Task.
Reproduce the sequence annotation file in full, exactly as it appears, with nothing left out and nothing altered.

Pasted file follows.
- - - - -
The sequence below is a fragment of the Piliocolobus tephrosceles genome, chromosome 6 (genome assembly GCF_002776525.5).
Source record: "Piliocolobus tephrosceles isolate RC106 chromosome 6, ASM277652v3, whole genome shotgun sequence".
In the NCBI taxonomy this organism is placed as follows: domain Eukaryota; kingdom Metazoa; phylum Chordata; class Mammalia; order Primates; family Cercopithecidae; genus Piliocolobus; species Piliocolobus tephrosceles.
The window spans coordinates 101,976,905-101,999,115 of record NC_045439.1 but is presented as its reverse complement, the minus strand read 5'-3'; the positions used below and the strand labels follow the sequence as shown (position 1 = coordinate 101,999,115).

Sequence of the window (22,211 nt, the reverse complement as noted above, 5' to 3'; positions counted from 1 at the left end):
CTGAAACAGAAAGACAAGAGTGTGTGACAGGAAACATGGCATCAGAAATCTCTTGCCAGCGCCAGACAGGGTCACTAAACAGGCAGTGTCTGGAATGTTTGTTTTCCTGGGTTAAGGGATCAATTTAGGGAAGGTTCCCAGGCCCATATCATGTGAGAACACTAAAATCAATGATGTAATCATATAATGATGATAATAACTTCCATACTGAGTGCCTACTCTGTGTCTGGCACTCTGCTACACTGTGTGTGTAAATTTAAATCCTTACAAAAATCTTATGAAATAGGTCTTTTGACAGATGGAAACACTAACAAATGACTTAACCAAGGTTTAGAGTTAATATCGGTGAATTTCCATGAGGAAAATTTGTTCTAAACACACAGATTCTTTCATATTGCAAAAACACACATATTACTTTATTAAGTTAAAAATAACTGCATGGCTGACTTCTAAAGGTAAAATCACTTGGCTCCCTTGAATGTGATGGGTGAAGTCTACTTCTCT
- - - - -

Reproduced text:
The sequence below is a fragment of the Piliocolobus tephrosceles genome, chromosome 6 (genome assembly GCF_002776525.5).
Source record: "Piliocolobus tephrosceles isolate RC106 chromosome 6, ASM277652v3, whole genome shotgun sequence".
In the NCBI taxonomy this organism is placed as follows: domain Eukaryota; kingdom Metazoa; phylum Chordata; class Mammalia; order Primates; family Cercopithecidae; genus Piliocolobus; species Piliocolobus tephrosceles.
The window spans coordinates 101,976,905-101,999,115 of record NC_045439.1 but is presented as its reverse complement, the minus strand read 5'-3'; the positions used below and the strand labels follow the sequence as shown (position 1 = coordinate 101,999,115).

Sequence of the window (22,211 nt, the reverse complement as noted above, 5' to 3'; positions counted from 1 at the left end):
CTGAAACAGAAAGACAAGAGTGTGTGACAGGAAACATGGCATCAGAAATCTCTTGCCAGCGCCAGACAGGGTCACTAAACAGGCAGTGTCTGGAATGTTTGTTTTCCTGGGTTAAGGGATCAATTTAGGGAAGGTTCCCAGGCCCATATCATGTGAGAACACTAAAATCAATGATGTAATCATATAATGATGATAATAACTTCCATACTGAGTGCCTACTCTGTGTCTGGCACTCTGCTACACTGTGTGTGTAAATTTAAATCCTTACAAAAATCTTATGAAATAGGTCTTTTGACAGATGGAAACACTAACAAATGACTTAACCAAGGTTTAGAGTTAATATCGGTGAATTTCCATGAGGAAAATTTGTTCTAAACACACAGATTCTTTCATATTGCAAAAACACACATATTACTTTATTAAGTTAAAAATAACTGCATGGCTGACTTCTAAAGGTAAAATCACTTGGCTCCCTTGAATGTGATGGGTGAAGTCTACTTCTCT